colloidal drug carriers
Polymer and Materials Science
Wiley InterScience Backfile Collection 1832-2000
Plasma protein adsorption patterns on colloidal drug carriers acquired after iv administration depend on their surface characteristics and are regarded as key factors for their in vivo organ distribution. Polymeric latex particles with strongly differing surface properties were synthesized as models for colloidal drug carriers for tissue-specific drug targeting via the intravenous route. Physicochemical characterization was performed for size, surface charge density, zeta potential, and surface hydrophobicity. The interactions with human plasma proteins were studied by way of two-dimensional polyacrylamide gel electrophoresis (2-D PAGE). Considerable differences in protein adsorption on the latex particles were detected with regard to the total amount of surface-bound protein on the various particle types as well as specific proteins adsorbed, for example, fibrinogen, albumin, and a recently identified plasma glycoprotein. Possible correlations between protein adsorption patterns and the physicochemical characteristics and topography of the polymeric surfaces are shown and discussed. Knowledge about protein-nanoparticle interactions can be utilized for the rational design of colloidal drug carriers and also may be useful for optimizing implants and medical devices. © 1998 John Wiley & Sons, Inc. J Biomed Mater Res, 39, 478-485, 1998.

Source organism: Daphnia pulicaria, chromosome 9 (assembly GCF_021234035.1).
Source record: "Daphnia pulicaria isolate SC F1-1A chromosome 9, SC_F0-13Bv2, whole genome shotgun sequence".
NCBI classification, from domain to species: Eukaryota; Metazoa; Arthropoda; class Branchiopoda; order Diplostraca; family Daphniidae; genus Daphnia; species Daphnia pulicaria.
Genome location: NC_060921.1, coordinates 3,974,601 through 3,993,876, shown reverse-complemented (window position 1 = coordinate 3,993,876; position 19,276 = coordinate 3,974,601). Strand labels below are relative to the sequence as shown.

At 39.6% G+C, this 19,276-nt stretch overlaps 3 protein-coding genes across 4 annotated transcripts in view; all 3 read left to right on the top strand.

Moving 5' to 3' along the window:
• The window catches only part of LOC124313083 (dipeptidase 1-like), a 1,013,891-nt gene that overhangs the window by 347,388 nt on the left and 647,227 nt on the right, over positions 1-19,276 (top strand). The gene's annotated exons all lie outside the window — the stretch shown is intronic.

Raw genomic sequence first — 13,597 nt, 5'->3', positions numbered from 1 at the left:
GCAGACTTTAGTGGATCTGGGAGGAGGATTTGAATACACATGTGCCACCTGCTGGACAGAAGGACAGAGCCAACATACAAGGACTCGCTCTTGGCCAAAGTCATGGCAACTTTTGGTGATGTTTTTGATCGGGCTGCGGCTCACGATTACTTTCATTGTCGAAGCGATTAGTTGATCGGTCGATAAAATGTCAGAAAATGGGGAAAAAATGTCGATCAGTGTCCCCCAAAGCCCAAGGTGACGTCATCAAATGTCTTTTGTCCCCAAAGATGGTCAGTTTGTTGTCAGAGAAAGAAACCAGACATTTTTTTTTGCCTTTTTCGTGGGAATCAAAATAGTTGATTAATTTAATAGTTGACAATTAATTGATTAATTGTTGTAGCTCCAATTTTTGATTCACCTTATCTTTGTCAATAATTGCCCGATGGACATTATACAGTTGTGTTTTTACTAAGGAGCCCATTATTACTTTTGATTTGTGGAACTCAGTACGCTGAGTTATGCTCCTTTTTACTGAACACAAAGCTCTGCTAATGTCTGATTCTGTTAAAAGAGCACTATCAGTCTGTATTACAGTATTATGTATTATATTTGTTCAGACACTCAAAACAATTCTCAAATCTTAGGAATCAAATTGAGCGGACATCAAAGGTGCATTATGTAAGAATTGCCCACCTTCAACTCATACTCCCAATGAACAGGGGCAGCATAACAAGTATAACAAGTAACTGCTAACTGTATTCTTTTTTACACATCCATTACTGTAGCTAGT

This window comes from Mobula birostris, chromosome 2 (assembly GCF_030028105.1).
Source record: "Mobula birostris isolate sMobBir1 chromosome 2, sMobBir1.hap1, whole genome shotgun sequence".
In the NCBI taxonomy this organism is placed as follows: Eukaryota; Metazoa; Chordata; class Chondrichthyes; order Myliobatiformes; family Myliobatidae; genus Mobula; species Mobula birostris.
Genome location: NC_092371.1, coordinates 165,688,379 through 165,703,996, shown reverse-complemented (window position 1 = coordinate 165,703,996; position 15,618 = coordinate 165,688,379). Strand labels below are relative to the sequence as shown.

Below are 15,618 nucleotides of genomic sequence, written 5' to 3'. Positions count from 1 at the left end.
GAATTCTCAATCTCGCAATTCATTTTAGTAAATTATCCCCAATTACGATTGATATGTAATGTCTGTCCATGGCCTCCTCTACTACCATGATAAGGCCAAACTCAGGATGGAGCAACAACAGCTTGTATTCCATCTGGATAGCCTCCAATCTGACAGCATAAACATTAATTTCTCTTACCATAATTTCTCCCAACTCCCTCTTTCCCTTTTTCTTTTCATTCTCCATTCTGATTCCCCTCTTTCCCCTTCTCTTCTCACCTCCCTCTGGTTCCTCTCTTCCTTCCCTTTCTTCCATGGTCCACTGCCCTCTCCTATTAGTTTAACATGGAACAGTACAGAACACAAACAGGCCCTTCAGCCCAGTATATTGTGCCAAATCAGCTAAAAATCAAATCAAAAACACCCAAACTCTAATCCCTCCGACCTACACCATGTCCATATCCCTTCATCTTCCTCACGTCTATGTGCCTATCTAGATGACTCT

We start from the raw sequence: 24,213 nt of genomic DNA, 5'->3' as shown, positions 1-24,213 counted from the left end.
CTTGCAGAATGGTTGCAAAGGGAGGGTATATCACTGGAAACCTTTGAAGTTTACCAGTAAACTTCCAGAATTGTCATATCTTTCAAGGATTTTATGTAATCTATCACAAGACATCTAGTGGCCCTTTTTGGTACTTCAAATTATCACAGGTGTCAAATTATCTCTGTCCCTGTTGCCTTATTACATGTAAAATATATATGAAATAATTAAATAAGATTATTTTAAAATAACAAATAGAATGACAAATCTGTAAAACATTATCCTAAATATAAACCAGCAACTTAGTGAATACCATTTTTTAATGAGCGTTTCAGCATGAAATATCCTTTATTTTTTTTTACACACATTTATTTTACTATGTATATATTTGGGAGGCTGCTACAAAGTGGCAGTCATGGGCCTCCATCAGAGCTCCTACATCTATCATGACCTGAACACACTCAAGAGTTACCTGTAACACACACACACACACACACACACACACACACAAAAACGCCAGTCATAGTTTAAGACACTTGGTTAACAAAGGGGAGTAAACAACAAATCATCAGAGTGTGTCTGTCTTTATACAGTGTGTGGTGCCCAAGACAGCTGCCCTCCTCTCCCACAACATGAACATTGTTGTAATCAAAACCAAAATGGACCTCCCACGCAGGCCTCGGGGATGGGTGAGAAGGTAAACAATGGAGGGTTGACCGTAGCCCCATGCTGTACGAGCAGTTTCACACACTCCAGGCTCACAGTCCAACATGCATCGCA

Type of Medium: